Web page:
participatory worship

One of the main differences between “contemporary style” worship and “traditional style” worship is the level of participation that’s encouraged. It’s easier to do with a group of, say, 40 people, than 2000, but even mega-churches have people dancing and clapping.

I like the way Oak Ridge has added in something like building an altar together to open worship. Actually taking a part in worship — hands on — connects us in a more intimate and affective way than merely observing!

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About liberalreligiongetsloud

Contemporary Music and Worship Director (retired), First Unitarian, Albuquerque NM
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4 Responses to participatory worship

  1. Right on! We started featuring either small or large group discussions in every Sunday service (not before, not after, I mean DURING the service) and it has proven to be one of the top two reasons new visitors keep coming back… and inviting their friends! Even those who are too shy to speak up during the service mention how much they learn and gain from hearing the multiple perspectives.

  2. nightprayers says:

    Sermon shortened to a homily. Yes!

    • Funny you should pick that one out. One of the “selling points” of our contemporary service has been that the content (i.e. sermon) is the same as the traditional services.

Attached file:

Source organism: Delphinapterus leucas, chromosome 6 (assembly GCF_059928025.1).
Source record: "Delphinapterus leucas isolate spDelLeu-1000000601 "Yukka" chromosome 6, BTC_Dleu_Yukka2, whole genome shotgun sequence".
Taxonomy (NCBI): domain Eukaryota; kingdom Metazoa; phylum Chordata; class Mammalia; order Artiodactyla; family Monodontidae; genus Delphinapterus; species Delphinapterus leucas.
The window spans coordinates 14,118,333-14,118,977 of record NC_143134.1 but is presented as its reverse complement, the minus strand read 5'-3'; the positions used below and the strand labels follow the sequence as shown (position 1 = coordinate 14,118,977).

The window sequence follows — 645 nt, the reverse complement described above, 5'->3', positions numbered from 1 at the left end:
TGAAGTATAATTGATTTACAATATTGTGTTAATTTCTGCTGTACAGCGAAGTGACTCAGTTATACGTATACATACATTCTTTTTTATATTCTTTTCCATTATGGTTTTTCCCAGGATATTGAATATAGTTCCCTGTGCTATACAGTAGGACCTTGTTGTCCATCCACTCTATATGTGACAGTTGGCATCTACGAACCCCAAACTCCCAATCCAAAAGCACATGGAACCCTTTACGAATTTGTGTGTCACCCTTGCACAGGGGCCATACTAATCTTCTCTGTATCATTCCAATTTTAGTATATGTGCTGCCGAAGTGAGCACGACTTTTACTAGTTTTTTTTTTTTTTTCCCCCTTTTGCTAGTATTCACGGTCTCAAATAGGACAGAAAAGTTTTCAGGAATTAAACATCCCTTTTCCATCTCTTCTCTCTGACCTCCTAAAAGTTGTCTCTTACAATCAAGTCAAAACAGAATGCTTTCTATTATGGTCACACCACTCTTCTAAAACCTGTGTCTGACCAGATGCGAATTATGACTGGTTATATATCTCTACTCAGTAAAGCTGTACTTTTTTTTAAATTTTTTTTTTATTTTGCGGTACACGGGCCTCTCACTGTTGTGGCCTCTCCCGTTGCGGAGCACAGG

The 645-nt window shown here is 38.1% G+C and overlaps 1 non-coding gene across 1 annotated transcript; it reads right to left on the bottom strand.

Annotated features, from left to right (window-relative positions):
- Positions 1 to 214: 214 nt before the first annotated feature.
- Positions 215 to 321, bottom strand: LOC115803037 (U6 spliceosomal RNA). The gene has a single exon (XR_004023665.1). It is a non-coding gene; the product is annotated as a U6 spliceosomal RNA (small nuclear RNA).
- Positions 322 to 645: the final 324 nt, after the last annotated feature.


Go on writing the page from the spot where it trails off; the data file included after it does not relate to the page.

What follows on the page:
But I have to say I think it often kills the buzz to have a 20-minute sermon. Some sermons are better than others, of course, and sometimes our ministers will use the projection screen to augment their sermons with visuals. That helps take the “college lecture” edge off, but so many of us UUs think that 20 minutes is for living in our heads, I think we miss a great opportunity to connect with the heart.

      What’s the best way to make people walk out of the service saying “that really touched my heart … that really turned my life around”?

      • What’s the best way to make people walk out of the service saying “that really touched my heart … that really turned my life around”?

        Have Christine Robinson give the sermon.

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